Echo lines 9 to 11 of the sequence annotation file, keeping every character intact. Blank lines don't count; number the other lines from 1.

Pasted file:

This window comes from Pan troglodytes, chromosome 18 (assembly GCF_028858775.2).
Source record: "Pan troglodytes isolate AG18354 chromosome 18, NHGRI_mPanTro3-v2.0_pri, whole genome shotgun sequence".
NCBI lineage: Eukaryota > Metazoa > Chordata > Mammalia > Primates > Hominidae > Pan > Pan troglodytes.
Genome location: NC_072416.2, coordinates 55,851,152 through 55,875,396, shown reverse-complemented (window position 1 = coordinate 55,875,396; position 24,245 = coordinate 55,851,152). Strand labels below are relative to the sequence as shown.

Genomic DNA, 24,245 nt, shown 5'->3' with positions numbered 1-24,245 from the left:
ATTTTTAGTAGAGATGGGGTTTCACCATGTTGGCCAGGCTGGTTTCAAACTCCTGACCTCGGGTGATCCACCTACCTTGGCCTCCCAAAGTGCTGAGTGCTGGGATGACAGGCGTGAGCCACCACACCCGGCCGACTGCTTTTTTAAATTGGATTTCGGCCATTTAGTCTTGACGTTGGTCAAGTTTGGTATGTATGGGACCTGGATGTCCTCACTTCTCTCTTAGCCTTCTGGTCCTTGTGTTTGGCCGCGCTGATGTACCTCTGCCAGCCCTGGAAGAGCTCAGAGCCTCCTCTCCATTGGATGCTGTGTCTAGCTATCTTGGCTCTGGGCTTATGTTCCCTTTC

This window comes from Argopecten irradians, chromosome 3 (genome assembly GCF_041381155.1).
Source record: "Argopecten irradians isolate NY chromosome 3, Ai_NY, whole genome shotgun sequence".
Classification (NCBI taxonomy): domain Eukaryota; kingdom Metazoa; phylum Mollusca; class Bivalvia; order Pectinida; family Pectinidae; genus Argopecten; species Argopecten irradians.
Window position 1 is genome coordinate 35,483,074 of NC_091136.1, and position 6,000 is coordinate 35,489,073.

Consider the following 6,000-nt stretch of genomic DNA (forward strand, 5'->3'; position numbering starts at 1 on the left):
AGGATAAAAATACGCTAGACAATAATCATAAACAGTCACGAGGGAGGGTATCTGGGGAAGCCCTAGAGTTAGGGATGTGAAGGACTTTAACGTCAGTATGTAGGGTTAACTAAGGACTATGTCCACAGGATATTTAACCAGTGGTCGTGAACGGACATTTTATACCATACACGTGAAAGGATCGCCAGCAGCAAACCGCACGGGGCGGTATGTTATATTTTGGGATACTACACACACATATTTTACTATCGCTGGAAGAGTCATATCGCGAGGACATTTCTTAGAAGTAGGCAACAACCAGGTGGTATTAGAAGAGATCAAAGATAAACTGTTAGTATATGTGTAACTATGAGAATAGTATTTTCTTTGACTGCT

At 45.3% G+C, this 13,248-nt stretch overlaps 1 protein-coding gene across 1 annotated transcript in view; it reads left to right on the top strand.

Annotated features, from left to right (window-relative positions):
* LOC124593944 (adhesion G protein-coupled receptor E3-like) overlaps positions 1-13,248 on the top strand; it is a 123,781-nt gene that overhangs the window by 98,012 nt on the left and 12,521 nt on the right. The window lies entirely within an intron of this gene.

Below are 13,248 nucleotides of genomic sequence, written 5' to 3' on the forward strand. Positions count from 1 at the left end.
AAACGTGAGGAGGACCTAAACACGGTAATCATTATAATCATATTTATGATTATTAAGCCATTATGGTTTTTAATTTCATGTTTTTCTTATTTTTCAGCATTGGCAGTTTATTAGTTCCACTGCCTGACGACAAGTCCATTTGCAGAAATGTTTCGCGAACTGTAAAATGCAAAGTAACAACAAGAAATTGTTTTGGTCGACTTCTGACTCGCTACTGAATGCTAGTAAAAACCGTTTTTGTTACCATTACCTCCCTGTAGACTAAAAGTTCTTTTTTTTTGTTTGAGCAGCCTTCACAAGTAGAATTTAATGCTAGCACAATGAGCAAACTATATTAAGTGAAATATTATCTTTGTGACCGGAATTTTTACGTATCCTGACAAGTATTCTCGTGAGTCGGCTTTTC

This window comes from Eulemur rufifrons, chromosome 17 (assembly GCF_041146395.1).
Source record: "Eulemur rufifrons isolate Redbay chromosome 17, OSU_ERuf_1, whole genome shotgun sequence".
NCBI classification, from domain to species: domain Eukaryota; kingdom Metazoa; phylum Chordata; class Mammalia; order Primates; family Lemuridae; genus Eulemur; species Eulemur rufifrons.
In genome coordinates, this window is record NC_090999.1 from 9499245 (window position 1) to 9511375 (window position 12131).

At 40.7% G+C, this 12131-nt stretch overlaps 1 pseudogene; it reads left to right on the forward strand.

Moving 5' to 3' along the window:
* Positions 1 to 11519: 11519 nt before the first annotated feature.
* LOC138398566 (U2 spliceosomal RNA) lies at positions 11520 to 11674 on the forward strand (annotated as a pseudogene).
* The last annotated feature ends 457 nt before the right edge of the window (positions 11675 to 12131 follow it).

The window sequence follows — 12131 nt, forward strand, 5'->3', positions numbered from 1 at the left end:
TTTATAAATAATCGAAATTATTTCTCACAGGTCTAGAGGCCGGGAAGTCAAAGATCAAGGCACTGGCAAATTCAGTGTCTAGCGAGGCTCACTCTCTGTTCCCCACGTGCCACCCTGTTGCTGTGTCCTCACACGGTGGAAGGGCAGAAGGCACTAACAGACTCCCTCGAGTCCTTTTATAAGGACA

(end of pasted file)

Classification (NCBI taxonomy): domain Eukaryota; kingdom Metazoa; phylum Mollusca; class Bivalvia; order Pectinida; family Pectinidae; genus Argopecten; species Argopecten irradians.
Window position 1 is genome coordinate 35,483,074 of NC_091136.1, and position 6,000 is coordinate 35,489,073.

Consider the following 6,000-nt stretch of genomic DNA (forward strand, 5'->3'; position numbering starts at 1 on the left):